Category: Films

Curious George

This movie was a pleasant surprise. The animation was enjoyable (i.e. nothing really was so bad that it pulled you out of the film), the design was good (I think it matched the original), the monkey wasn’t annoying (which I thought might happen since he doesn’t acutally say anything), the story was fairly decent, and Ted’s character (the man in the yellow hat) was a bit more developed than what I recall from the story book. I actually had fun watching the movie and I don’t think I fit the demographic it was originally aimed at. I think my main criticism would be that some of the characters were a little too flat. But I understand the time constraints and also the style dictated some of that. Anyway, Matt Williames was one of the many animators on the film and he has a pretty neat blog. He has some very useful posts and a rough of one of the shots from the movie. Great job!

One other note, here is another blog entry by one of the supervising animators on the film. It sounds like things could have been much better. Even after reading that I think it still worked out fairly well.


So we were watching some episodes of Hogan’s Heroes the other day and during a brief intermission, while the DVD was paused, I did a quick caricature of John Banner, otherwise known as Sergeant Schultz. Did you know he was actually Jewish and fled Austria in 1938 when Austria was annexed by Germany!

Hogan’s Heroes was on TV for about 6 years and I remember watching it when I was 9 or 10 (back when I was short and actually had hair!). I was that young? Oy. Anyway, I still enjoy watching the shows. Funny, the acting was definitely not top notch and I even remember at age 9 that it wasn’t top notch – but some of the actors did a pretty good job and their characters were definitely memorable – especially Klink and Schultz – at least to a 9 year old. They weren’t really complex characters (hey, it’s a sitcom, right?), but fairly simple. They had a goal and things kept getting in the way. Pretty standard stuff. I always tuned in to see what farfetched thing would happen in Stalag 13 that day (they built a boat in a prisoner of war camp?).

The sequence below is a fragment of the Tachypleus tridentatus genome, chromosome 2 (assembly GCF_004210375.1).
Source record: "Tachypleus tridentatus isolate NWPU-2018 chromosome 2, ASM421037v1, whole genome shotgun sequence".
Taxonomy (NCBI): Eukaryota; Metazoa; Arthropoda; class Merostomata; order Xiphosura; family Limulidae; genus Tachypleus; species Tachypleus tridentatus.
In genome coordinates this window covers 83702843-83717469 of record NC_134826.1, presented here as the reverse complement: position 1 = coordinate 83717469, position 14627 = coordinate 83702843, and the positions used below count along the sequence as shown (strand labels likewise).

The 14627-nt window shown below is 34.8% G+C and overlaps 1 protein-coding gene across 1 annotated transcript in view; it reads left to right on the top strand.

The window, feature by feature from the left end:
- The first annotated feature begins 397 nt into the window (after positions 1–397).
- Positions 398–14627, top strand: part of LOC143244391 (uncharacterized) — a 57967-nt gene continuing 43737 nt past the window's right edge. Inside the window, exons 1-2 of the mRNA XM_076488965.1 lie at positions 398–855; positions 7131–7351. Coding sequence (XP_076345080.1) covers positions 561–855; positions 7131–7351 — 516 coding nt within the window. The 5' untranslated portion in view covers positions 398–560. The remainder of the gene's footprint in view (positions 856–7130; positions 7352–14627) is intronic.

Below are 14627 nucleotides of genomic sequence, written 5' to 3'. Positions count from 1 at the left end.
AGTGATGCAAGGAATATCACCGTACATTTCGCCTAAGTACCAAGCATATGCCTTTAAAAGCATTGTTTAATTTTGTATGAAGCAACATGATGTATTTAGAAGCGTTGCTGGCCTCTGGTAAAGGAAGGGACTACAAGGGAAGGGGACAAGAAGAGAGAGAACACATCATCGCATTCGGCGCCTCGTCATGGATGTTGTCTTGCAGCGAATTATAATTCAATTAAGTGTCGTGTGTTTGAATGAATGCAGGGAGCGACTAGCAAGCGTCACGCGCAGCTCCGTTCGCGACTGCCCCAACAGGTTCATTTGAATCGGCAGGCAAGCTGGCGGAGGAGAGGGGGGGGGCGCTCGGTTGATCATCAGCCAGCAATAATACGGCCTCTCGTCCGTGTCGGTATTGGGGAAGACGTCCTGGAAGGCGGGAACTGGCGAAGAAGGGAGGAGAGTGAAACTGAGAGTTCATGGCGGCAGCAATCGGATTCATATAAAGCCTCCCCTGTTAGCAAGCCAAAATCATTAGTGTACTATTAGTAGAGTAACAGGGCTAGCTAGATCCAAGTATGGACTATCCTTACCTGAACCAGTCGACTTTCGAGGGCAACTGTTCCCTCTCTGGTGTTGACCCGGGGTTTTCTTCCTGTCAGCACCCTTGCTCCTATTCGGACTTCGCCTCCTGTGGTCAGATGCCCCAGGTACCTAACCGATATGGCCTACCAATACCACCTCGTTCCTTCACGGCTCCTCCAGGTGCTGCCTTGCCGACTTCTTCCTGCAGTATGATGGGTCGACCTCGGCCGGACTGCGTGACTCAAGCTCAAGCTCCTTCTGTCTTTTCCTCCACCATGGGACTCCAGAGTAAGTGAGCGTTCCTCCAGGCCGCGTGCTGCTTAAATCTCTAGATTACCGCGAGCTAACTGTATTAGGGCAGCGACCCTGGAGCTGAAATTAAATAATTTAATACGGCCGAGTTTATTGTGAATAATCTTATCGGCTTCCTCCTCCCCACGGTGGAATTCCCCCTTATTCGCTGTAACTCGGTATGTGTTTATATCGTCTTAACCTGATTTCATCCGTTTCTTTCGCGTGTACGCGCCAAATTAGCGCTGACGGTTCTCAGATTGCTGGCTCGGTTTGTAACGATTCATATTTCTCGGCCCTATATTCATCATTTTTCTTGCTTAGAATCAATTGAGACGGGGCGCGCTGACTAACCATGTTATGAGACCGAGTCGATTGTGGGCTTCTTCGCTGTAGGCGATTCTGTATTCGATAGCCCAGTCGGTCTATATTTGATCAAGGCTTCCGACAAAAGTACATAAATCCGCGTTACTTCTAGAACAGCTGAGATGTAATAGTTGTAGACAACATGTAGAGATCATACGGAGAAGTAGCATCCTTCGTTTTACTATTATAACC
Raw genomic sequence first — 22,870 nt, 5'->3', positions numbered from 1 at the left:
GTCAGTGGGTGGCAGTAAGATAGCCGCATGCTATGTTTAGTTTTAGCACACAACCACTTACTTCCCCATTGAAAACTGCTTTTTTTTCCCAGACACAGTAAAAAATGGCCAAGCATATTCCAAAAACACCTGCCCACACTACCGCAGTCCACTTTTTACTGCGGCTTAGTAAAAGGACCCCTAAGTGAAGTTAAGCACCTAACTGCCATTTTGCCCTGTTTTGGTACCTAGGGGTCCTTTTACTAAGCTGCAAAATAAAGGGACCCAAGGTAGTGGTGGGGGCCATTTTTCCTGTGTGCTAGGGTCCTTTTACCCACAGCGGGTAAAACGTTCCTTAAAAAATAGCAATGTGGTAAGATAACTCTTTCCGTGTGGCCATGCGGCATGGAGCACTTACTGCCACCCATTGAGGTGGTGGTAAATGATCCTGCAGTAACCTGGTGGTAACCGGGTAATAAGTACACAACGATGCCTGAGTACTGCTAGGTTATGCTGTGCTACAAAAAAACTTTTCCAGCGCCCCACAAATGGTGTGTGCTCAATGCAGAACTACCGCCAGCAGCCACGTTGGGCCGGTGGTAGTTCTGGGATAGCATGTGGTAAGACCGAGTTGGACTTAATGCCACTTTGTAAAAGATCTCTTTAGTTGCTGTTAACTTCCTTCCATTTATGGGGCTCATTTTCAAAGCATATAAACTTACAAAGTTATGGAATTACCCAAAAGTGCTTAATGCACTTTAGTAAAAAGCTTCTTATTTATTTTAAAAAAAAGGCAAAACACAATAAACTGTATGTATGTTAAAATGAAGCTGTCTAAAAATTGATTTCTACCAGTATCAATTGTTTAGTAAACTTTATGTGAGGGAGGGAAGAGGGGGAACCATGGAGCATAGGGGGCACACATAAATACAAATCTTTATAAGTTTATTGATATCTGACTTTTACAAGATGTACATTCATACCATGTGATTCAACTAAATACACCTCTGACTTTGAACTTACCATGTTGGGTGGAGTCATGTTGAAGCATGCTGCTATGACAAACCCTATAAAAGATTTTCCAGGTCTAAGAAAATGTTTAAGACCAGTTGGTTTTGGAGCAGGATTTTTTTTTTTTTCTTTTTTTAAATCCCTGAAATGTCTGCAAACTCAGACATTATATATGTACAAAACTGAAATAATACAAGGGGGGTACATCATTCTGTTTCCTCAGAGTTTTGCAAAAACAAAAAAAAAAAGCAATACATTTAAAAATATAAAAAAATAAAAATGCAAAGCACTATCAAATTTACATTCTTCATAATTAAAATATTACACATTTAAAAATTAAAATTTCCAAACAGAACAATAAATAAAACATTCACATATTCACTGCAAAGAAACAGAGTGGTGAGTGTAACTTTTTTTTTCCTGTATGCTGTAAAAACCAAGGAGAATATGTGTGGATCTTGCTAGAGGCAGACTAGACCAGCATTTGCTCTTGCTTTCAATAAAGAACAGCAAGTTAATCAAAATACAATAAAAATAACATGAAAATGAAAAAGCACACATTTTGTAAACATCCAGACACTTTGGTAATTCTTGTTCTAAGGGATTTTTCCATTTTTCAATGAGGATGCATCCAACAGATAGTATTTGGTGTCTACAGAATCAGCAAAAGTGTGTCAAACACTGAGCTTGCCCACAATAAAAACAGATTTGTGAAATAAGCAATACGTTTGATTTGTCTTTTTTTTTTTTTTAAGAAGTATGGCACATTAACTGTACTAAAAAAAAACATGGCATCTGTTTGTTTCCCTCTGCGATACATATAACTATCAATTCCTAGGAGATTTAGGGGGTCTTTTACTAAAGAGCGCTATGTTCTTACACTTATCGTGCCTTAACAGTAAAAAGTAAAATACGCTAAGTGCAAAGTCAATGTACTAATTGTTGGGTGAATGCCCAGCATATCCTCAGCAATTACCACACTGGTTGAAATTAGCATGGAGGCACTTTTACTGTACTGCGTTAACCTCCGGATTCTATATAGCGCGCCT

Anyway, that got me to thinking about how ‘forgiving’ we are when parts of a show or film aren’t perfectly spot on – but we watch it anyways, and we even come back again to watch the next show! The audience is pretty flexible. I think Hogan’s Heroes had enough of a story and good characters that you come back for more. Well, I did anyways… Of course, for some people the bad acting bits were so bad they never tuned in again.

That brings me to what’s on TV today. I don’t watch much, mainly because I’m too busy, but every once in a while (especially when a pilot show comes on) I take the time to test the waters. There aren’t a lot of shows that I have seen and like – for lots of reasons (soap opera acting, poor story, lousy characters, bad content… the list goes on). There aren’t too many shows on today that I would buy 30 years from now to watch again… maybe that just says something about me, but maybe it has something to say about TV programming of today (maybe both). Ah well, off to dinner!


I’ve been doing some quick loose sketches of imaginary faces and here is the first of a few.

I haven’t seen Ice Age 2 yet, but it sounds like a fun ride. Because there are soooo many animated films coming out this year I’ll just wait till they release on DVD. A select few will only be rentals (if that!). I don’t know about you, but seeing the trailer from “The Wild” by Disney does not encourage me to go to the theaters – plus, I just don’t have the time!



Making Ideas Happen

Jim Capobianco in his blog has a good entry on a technique for making ideas happen (taken from Alexander (Sandy) Mackendrick’s On Film-Making). The last step of which is ‘Preserving the Spark’. The point where the rubber meets the road.

Jim says “Preserving the spark, this comes from practice, but is the ability to take the above involuntary ignition of the idea and apply effort and discipline to establish a level of productivity to bring your work to life. Sandy warns of two mistakes that are made here. They are, impatience – “the proficient hack seizes too soon on an idea that expertly renders immature and superficial ideas” and inexperience – “the inspired amateur has a brilliant concept that dies through incompetence of expression”.